The Man Who Killed Don Quixote is finally here, and we have one of the first reviews.
The superficial Solo: A Star Wars Story already feels like a footnote to the epic saga. Read our full review straight from Cannes.
We don't get many films like Lars Von Trier's The House That Jack Built, and while it may be insufferable to some, it's sure to be one of the more affecting and memorable films audiences are going to see for a long time.
Spike Lee's Blackkklansman is an excoriating, unapologetic shot in the face to Trump's America and may well serve as one of the defining films of this era.
While it shares traits of his more recent work, The Image Book is the most fun to watch of any Jean-Luc Godard film for a very long time indeed.
Paul Dano makes his directorial debut with this 1960s-set film starring Jake Gyllenhaal and Carey Mulligan. Read our Wildlife review and follow us for more coverage straight outta Cannes.
We speak with Ex Machina writer/director Alex Garland about his new sci-fi film Annihilation, working with Natalie Portman and Oscar Isaac, and more!
The Miseducation of Cameron Post finds a potent subject in the appalling practice of conversion therapy, but not even the fine performances from its cast can shake the film's after school special approach.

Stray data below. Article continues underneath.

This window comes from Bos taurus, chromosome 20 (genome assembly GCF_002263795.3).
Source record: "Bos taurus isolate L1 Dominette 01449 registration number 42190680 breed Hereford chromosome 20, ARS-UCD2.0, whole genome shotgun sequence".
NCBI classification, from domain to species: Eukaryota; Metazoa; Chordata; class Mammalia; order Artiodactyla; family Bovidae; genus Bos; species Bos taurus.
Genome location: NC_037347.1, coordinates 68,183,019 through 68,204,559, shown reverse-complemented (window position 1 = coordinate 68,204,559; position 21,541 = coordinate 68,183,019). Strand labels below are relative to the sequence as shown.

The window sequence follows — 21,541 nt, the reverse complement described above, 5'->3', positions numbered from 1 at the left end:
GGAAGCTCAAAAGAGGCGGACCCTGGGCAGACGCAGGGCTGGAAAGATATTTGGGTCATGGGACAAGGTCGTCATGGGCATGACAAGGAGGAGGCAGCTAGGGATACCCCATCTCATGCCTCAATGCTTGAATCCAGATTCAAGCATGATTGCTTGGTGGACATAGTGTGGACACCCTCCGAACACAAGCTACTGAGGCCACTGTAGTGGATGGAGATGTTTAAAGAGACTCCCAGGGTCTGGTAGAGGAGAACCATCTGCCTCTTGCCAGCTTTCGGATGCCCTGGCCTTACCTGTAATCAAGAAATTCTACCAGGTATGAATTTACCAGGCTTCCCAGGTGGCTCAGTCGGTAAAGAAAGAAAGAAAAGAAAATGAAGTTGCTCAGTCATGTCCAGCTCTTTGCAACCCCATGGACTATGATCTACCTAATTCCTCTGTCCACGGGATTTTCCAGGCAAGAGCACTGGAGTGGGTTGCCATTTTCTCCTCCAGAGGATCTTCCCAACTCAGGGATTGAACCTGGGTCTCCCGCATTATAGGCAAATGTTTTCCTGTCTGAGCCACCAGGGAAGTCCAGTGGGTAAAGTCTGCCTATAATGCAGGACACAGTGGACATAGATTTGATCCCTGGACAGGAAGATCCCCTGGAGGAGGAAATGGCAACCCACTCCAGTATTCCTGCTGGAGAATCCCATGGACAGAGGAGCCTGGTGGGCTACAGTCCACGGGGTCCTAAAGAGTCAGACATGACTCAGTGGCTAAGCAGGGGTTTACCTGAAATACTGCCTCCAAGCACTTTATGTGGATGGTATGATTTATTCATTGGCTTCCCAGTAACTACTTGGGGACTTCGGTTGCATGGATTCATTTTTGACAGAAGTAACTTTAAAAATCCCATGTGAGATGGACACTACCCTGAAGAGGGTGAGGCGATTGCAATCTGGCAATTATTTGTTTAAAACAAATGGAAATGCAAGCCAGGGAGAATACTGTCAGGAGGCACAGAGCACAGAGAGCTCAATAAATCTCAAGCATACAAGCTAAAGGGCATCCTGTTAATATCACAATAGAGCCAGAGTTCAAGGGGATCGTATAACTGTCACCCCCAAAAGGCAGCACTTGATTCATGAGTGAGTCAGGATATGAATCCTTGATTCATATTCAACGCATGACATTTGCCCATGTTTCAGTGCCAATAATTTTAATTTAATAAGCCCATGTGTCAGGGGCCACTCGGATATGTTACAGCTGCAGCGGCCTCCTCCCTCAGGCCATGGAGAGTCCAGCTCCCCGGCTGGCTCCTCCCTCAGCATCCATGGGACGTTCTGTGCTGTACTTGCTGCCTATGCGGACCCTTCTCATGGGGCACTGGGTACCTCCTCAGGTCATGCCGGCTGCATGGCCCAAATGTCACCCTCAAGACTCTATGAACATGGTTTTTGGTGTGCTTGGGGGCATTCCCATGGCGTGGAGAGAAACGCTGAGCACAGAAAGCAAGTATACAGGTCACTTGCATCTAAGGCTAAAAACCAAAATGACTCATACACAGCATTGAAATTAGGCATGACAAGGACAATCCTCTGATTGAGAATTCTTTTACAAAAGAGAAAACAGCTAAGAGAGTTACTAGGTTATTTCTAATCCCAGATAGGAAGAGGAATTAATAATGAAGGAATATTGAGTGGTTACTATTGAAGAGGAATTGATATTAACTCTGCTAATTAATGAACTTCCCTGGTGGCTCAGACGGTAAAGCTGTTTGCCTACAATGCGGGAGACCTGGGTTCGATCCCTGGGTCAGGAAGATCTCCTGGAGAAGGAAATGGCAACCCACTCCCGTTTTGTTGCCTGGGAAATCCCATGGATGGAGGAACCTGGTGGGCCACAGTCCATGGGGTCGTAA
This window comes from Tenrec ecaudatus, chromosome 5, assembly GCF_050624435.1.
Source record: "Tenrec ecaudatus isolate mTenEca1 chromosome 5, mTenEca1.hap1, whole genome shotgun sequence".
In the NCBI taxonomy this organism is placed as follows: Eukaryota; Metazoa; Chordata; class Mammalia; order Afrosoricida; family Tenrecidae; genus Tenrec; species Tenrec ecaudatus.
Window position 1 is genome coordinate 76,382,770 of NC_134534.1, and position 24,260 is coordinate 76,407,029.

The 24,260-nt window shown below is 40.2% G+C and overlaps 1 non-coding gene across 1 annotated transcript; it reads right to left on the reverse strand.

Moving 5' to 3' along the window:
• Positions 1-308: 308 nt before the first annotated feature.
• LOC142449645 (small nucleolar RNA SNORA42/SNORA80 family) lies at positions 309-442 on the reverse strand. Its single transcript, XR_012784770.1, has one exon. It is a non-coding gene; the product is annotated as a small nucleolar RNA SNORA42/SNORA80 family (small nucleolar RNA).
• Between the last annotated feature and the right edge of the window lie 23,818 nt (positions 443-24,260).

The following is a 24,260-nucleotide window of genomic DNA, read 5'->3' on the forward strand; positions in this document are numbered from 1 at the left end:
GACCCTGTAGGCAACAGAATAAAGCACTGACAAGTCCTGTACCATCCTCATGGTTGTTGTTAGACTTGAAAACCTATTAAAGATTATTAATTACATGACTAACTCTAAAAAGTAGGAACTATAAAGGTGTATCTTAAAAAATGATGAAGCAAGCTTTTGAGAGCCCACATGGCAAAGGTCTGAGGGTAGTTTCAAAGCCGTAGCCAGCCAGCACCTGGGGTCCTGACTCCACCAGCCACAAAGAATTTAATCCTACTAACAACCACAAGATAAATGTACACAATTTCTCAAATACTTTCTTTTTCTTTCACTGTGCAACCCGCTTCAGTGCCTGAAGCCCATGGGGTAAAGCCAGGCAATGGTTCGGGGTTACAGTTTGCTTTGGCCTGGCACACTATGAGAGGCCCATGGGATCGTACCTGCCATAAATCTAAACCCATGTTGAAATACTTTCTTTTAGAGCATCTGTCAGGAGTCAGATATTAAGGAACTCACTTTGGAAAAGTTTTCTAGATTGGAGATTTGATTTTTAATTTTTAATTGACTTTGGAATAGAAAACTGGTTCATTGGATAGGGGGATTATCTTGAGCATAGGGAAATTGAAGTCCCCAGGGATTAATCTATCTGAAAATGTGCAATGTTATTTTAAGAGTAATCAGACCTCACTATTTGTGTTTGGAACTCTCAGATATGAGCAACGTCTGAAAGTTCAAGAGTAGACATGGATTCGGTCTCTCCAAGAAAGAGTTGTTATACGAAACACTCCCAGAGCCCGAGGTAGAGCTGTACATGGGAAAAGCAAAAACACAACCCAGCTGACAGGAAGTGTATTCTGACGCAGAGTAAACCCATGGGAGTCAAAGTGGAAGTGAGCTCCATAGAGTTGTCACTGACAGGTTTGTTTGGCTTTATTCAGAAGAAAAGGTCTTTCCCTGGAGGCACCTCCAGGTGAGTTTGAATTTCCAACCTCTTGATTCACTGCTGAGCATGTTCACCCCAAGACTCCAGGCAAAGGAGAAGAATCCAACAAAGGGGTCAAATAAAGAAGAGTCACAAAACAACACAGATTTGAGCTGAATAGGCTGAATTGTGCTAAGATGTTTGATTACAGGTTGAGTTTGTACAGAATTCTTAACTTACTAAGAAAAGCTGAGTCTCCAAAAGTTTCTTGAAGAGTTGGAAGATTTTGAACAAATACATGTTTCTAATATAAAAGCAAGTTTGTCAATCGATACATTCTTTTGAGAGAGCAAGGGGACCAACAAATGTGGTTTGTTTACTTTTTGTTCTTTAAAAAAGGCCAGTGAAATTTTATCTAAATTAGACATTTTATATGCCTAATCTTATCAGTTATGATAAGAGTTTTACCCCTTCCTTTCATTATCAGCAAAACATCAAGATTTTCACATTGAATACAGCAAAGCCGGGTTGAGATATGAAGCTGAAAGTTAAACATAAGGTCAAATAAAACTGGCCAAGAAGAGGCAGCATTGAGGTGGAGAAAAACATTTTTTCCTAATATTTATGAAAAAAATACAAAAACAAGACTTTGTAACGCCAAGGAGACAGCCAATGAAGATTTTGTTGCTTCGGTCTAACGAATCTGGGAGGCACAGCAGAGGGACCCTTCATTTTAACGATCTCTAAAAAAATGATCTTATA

Lizzie takes a story ripe for reimagining, and despite some missteps, makes for an engaging if overwrought tale.
Caustic, hilarious, and wonderfully effective, Bo Burnham’s Eighth Grade may drum up anxious feelings long buried, but it does so with a wit and intelligence that’s unbeatable.
A small film with big ambitions, Sebastián Silva’s tense drama Tyrel takes its simple setup and runs with it in directions both surprising and compelling.
Bart Layton’s true crime thriller American Animals is highly entertaining, highly sophisticated hybrid featuring a quartet of fine young actors.
An exercise in dramatic tension, character drama and creepy, cultish horror, Hereditary is a fascinating hybrid that nourishes our desires to be entertained, thrilled and emotionally impacted all at once.
Director Panos Cosmatos' Mandy offers viewers an opportunity to not only revel in his surreal visual style but to fully embrace the lunatic performance by Nicolas Cage.
Morgan Neville’s magnificent doc Won’t You Be My Neighbour? is a wonderful testimony to the legacy of Mr. Rogers and a perfect template for how to create a film of this nature.
A lost film from 1992 turns into one of the most original documentaries about filmmaking, Shirkers is equal parts confessional and celebratory.
The Zellner Bros (Kumiko: The Treasure Hunter) dig up some more of those Coen brother vibes for Damsel.
Creepy, clever and caustic, Sebastian Hofmann’s deliciously dark comedy Time Share will get under your skin.